Clarke senses the public’s exasperation. ‘They cannot understand what is going on as none of this had anything to do with the referendum campaign. They can see the government is not giving enough attention to other serious national issues. It would certainly be very nice if we could at some point soon get back to a more normal atmosphere in Whitehall and Westminster.’

It annoys him that David Cameron – ‘recklessly and for short-term political management reasons’ – chose to put the country in this position in the first place. I ask him if Cameron has been the most disastrous prime minister of his lifetime. ‘Probably not. We had some terrible leadership in the 1960s and 1970s, but of course we don’t know yet how this will end. Cameron’s reputation will, I’m sure, forever be blighted by his decision to call the referendum. ‘Margaret Thatcher used to say that a referendum was the chosen vehicle of a dictator. Mussolini certainly liked them and people only ever push for them when they know there’s no chance of a parliamentary majority.

‘Many now wish they’d done more to resist Cameron’s decision to have one, but both parties accepted it and cheerfully said they’d abide by it. It’s a pity about Jeremy Corbyn. He’s one of the most hardline eurosceptics in the House and that’s why his party is in such a mess, and young people, who initially supported him, are feeling so disillusioned.’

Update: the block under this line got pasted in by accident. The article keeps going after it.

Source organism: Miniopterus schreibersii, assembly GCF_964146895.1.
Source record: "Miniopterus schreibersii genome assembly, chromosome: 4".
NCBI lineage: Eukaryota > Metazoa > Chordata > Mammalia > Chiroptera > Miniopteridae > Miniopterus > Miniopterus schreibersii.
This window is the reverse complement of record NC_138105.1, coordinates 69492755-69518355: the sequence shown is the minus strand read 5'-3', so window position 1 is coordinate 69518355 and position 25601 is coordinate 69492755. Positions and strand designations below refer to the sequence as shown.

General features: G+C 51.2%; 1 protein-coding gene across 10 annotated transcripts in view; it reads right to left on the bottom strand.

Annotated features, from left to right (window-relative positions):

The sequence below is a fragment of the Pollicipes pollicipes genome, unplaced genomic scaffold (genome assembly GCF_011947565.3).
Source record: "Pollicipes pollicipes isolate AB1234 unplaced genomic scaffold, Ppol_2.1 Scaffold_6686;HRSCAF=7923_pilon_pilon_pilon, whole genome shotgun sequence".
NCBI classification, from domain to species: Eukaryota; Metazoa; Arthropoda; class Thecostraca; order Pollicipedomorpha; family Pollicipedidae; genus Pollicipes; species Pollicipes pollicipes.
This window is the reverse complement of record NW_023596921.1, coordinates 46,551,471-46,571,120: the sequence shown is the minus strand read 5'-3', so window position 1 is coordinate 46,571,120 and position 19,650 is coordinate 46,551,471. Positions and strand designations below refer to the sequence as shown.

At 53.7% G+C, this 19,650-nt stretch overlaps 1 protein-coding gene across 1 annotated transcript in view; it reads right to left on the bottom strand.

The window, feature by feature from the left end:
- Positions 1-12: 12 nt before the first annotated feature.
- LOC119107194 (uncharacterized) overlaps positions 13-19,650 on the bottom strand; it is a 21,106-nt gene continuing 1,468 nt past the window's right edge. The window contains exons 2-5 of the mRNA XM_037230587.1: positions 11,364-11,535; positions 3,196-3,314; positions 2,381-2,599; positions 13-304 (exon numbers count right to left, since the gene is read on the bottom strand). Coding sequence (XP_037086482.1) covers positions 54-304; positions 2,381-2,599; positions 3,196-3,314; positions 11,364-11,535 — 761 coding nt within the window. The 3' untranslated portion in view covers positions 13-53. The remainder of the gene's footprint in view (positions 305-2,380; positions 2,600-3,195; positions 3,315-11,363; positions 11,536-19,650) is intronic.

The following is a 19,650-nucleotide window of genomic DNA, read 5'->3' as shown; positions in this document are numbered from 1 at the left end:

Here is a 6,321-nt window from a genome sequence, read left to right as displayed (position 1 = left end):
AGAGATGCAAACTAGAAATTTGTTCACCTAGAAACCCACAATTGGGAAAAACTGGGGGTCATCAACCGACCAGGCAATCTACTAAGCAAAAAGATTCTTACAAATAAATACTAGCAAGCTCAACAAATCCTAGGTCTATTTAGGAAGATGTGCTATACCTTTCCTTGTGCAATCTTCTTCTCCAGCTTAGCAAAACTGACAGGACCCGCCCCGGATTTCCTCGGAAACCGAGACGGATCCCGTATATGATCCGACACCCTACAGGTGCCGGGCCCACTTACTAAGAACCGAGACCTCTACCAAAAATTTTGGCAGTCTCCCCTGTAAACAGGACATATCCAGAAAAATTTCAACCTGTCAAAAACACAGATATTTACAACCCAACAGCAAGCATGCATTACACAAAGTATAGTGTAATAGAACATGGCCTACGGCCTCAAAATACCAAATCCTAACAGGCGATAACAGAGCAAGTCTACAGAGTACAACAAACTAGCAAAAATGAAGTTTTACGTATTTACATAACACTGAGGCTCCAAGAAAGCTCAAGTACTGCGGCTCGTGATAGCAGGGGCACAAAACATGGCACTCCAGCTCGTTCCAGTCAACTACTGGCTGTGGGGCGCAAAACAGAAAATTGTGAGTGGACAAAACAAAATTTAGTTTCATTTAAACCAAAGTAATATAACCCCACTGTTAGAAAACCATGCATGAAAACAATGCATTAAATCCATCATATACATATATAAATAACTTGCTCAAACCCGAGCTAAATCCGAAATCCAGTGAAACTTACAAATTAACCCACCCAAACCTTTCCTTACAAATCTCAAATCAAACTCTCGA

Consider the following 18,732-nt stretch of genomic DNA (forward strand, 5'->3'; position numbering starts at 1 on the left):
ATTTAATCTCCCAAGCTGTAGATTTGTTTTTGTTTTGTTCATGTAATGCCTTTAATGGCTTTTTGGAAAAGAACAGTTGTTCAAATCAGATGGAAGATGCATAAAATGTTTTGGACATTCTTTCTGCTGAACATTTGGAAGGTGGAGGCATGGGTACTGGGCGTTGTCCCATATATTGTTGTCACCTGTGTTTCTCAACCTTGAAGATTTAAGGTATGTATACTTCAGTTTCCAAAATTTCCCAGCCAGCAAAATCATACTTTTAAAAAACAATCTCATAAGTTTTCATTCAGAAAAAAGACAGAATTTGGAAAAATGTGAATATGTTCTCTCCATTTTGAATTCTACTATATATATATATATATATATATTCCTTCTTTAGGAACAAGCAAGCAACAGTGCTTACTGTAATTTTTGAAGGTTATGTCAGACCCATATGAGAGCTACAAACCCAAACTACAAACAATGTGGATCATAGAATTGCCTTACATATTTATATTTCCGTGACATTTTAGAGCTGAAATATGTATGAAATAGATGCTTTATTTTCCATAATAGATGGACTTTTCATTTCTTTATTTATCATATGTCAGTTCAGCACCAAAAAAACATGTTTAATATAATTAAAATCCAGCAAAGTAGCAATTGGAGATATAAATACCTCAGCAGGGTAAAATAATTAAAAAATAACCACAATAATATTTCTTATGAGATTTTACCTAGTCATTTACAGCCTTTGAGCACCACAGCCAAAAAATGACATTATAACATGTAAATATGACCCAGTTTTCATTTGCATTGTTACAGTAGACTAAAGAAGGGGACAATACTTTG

Clarke sees the Windrush scandal as a consequence of Brexit. ‘It became clear during the referendum campaign that immigration – particularly brown and black immigration, by implication – was a fear that was being cynically stirred up by the Leavers. I’ve no doubt that the overwhelming majority in this country is not at all racist and I believe this will be a short-term anxiety.’

May is meanwhile packing hardline Brextremists into the Lords and it looks likely both the principal parties will three-line-whip their people to push the policy through the Commons at every critical juncture. But Clarke is nothing if not a perennial optimist. ‘My faith ultimately is in our elected representatives. We’ve a situation now where they’re passing legislation that most know only too well is against the national interest. I don’t think the government, or opposition, should make any assumptions that they can three-line-whip their MPs to keep on doing that indefinitely.’